2014, Volume 10, Issue 1
Nutritional assessment of Brazilian sumo wrestlers
Luciana Rossi1, Camila Yuke Torigoe1, Eliane Silva T. Ferreira1, Flávia Rafaella Gomes Santos1, Joyce Vitor Silva1, Ruby Carla Rabello1
1São Camilo University Centre, University of São Paulo, São Paulo, Brazil
Author for correspondence: Luciana Rossi; São Camilo University Centre, University of São Paulo, São Paulo, Brazil; email: lrossi[at]usp.br
Background and Study Aim: Since Brazil is the country that presents the largest contingent of immigrants settled outside Japan, studies addressing the impact of feeding habits on the Japanese culture are of great importance. Brazilian sumotoris have promoted the practice of sumo, the national sport in Japan, in order to maintain their culture and tradition. The present study aimed is knowledge about an properties anthropometric Brasilian sumo wrestlers, about their preferences qualitative and quantitative food intake (in comparison with other studies), as well as the feeding habits of the Japanese immigrant considering the Brazilian Food Pyramid.
Material and Methods: The participants in the study were six sumo wrestlers aged between 21 and 36 years and presenting high body mass index (BMI), associated with high adiposity and other anthropometric and biochemical factors of risk for the development of non-transmissible chronic diseases.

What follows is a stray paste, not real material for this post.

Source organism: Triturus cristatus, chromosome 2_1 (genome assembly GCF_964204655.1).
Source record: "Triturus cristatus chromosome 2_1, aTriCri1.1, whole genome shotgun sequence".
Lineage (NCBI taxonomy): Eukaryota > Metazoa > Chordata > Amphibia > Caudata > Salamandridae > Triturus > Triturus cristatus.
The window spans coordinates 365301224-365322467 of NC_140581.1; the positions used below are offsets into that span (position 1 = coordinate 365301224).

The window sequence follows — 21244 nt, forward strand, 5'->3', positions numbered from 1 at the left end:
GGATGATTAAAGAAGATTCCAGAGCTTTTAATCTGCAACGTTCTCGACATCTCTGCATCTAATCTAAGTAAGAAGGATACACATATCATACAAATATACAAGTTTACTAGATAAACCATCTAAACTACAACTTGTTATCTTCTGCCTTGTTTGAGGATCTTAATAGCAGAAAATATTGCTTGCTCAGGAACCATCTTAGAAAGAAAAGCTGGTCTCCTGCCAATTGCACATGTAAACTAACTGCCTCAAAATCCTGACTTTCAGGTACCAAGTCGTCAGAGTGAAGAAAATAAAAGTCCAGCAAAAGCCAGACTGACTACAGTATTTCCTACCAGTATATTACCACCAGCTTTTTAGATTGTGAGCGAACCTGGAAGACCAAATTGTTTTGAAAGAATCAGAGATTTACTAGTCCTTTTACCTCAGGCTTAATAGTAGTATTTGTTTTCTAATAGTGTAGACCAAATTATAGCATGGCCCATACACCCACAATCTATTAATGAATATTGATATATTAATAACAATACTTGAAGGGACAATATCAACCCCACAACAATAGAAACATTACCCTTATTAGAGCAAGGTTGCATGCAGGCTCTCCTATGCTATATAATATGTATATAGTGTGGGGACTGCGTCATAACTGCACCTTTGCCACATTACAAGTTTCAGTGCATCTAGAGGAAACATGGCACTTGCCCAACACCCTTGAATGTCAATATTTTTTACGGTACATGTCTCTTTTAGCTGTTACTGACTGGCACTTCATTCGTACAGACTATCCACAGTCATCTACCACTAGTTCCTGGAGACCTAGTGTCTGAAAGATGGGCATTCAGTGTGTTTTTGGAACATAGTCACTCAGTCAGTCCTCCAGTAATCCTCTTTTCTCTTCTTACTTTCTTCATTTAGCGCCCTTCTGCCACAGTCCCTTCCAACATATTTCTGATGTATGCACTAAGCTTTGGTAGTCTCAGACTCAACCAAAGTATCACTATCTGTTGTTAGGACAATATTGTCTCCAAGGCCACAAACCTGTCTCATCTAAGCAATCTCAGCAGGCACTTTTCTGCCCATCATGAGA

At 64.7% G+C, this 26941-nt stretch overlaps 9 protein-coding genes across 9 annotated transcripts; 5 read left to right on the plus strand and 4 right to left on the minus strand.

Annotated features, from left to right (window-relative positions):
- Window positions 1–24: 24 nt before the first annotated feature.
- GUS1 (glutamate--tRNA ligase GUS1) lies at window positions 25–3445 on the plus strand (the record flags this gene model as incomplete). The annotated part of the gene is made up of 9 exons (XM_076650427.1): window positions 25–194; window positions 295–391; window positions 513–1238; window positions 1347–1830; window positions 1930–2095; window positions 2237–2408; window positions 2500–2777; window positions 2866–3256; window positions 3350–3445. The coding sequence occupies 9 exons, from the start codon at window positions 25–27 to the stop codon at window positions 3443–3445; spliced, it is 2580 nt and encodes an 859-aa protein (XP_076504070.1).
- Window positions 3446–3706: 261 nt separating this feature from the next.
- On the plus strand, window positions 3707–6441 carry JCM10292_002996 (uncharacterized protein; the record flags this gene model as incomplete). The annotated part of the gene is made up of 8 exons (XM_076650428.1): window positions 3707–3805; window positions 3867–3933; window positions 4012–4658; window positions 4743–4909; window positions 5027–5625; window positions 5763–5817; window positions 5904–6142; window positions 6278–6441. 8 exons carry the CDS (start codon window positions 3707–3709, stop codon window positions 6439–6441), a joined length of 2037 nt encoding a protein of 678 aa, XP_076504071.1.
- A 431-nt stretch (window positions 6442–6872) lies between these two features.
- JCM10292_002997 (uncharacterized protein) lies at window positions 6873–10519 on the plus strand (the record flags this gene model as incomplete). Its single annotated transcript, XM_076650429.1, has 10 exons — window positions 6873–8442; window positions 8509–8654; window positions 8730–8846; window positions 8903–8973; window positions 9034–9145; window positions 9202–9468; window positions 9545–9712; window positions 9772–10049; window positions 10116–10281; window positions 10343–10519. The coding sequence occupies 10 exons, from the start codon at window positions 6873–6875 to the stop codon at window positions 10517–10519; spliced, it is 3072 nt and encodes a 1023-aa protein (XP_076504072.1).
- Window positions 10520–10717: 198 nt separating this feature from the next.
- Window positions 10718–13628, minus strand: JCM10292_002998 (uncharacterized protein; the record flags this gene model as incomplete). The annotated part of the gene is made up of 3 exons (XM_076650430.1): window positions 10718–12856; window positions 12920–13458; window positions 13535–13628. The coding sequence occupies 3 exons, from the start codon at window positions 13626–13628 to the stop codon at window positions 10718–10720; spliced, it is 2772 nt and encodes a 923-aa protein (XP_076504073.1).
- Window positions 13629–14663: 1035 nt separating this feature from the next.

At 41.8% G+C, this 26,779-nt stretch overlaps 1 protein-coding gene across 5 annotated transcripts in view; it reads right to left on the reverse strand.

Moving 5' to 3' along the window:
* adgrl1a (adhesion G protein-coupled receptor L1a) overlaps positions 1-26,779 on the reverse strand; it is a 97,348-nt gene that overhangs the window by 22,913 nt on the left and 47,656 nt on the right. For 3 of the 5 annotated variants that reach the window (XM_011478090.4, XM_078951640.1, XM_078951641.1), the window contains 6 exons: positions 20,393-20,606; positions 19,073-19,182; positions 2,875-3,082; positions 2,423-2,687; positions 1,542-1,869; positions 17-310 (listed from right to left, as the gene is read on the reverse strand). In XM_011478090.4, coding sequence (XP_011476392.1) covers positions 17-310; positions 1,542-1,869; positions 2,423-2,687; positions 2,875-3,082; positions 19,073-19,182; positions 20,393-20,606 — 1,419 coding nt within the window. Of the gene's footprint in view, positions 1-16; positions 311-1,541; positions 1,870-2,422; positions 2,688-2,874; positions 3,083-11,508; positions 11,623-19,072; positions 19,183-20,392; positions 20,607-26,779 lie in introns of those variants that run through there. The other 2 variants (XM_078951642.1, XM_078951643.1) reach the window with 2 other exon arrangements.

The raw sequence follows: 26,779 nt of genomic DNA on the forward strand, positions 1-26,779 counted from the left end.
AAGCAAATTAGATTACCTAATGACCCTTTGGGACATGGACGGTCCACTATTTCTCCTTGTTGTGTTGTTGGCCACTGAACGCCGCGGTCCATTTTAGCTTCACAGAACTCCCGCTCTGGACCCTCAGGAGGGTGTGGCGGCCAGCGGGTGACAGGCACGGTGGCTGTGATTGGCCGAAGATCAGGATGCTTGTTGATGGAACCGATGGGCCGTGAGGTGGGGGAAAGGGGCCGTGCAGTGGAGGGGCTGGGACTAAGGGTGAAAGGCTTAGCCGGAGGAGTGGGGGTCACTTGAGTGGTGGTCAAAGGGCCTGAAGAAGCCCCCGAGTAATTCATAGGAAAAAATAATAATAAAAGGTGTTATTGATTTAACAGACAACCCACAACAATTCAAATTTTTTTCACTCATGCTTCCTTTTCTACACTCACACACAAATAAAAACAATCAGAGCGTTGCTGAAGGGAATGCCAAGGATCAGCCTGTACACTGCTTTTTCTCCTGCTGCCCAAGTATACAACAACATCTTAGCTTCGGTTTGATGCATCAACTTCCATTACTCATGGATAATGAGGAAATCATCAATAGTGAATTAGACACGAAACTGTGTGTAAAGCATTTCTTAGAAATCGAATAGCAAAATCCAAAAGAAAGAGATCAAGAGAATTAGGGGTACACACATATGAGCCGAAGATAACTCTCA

Results: Data on food intake, similarly to those in other countries with Japanese population, also indicate that the nutritional transition has an impact of feeding adequacy and body composition, requiring specific reference indexes. Also concerning food intake, according to the nutritional guide for the Brazilian population, an increased intake of fruits and vegetables (FV) is recommended in order to reach 400 g002Fday.
Conclusion: Sumo wrestlers have a body composition different from that of the sedentary population, obese or not, which indicates that the anthropometric assessment should include selected indexes involving somatotype analysis. The strategy of increasing fruit and vegetable intake to adequate quantities should be adopted, as evidenced by several studies involving the nutritional transition impact on the Japanese-Brazilian community. Besides maintaining ties with homeland, sumo practice is a prevention/protection factor for Japanese-Brazilians against the already expressed phenotype of risk for the development of metabolic syndrome.
Key words: anthropometry, brazilian food pyramid, food intake, metabolic syndrome, sumotoris